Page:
Measured at 411 feet in the right field bullpen, the left fielder’s blast marked the seventh home run hit by a Yankee this series. According to the club’s PR department, it’s also the first multi-home run game Gardner has recorded since September 2015. The Yankees currently lead the Orioles 7-0 through four innings.

And That Happened: Friday’s Scores and Highlights

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Friday’s weekend series kicked off with Gift Ngoepe’s first major league start, Mike Trout‘s important anniversary and an informal home run derby between the Yankees and Orioles. Here are the rest of Friday’s scores and highlights:

Yankees 14, Orioles 11 (10 innings): Manny Machado may have hit 2017’s longest home run on Friday night, but he was forced to share the spotlight as the Orioles and Yankees combined for eight home runs in their 10-inning slug-fest. In the end, the only home run that mattered was the last one of the night: a walk-off, three-run 411-footer by Matt Holliday to clinch the Yankees’ first win of the series.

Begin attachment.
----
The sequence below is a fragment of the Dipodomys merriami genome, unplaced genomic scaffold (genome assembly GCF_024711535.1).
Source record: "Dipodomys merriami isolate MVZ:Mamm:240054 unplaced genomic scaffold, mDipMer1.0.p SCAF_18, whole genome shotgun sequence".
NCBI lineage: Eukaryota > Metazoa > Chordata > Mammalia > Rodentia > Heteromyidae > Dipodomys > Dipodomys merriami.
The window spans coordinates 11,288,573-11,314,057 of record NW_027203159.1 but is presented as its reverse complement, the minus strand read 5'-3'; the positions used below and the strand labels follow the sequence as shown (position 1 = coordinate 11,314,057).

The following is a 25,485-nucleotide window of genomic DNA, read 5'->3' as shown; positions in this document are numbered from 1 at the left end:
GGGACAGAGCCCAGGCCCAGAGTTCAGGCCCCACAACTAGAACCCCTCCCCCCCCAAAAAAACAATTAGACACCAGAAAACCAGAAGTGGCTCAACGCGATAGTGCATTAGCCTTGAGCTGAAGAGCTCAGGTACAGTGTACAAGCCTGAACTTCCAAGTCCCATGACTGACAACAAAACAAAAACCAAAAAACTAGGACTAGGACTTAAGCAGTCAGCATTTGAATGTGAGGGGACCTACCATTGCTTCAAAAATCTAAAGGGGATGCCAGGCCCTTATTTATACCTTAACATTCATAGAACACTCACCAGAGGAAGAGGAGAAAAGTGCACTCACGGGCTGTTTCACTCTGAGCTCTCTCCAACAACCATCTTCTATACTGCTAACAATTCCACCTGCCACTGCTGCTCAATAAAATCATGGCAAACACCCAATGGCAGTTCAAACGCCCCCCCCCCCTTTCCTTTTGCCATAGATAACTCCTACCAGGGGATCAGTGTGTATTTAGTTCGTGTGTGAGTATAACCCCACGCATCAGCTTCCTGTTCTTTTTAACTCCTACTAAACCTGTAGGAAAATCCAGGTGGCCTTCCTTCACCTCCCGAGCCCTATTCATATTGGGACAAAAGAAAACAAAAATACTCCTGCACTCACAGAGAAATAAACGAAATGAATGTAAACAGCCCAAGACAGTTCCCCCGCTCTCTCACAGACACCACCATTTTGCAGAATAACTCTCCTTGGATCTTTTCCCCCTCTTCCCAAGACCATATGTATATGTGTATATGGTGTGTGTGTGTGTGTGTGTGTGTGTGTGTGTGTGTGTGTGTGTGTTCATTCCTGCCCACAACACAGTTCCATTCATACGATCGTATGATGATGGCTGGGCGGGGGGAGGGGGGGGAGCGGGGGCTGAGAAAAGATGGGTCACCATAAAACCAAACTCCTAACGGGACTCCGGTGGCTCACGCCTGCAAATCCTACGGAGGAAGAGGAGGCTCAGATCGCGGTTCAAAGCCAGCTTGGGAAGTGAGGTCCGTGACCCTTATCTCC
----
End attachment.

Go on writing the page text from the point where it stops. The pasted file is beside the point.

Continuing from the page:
Mets 7, Nationals 5: In a battle of elite arms, the Mets took the lead with Jacob deGrom‘s 12-strikeout performance. Max Scherzer struck out seven over six innings, but a couple of timely knocks from Travis d'Arnaud in the second and fourth innings unraveled the Mets’ flimsy one-run lead and eventually, their hold on the game altogether.

Rays 7, Blue Jays 4: Home runs are swell, as are late-game comebacks and solid pitching performances, but it’s not every day that you get a full highlight reel’s worth of plays from Steven Souza Jr.: